How To Use Direct Language
How many times are you frustrated because the instruction that you so carefully prepared and mapped out in your head has not been carried out in the way that you wanted?
This means having to have the conversation yet again, meanwhile the clock is ticking and other things now need your attention.
What has gone wrong here is that you have not used the Manager’s Friend – the use of Direct Language to establish carefully and systematically exactly what you need to say.
Direct language is easy to master if you follow the steps below:
- Set the scene and make it very clear what you want to discuss at the start of the conversation. “I need to discuss where we are against the targets in the Business Plan”. This is simple but highly effective.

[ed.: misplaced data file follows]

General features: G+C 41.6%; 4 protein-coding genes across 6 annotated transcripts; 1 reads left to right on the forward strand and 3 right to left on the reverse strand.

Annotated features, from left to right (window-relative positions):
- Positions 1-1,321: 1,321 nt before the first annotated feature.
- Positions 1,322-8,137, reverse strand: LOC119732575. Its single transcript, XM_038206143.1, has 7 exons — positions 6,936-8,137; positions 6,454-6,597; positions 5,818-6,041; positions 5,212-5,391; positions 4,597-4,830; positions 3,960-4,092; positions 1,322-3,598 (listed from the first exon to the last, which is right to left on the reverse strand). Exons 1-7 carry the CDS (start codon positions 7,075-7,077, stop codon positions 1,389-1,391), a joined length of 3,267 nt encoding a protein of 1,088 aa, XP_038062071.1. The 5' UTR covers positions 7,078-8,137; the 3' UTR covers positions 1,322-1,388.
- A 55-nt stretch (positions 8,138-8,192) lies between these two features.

- Make your points clearly and briefly, using simple words that have only one meaning. Keep your choice of words at basic level and never use unnecessary, complicated word that confuse or muddle the content of the message.
- Use “I” statements that show you are taking responsibility, making your position clear and unambiguous – “I feel that ….” , “I think that ….”.
- Use repetition to put emphasis on the points that you are making. This can be done skilfully by using different words but with the same basic meaning, remembering that we all need to hear things several times before the message really sinks in.
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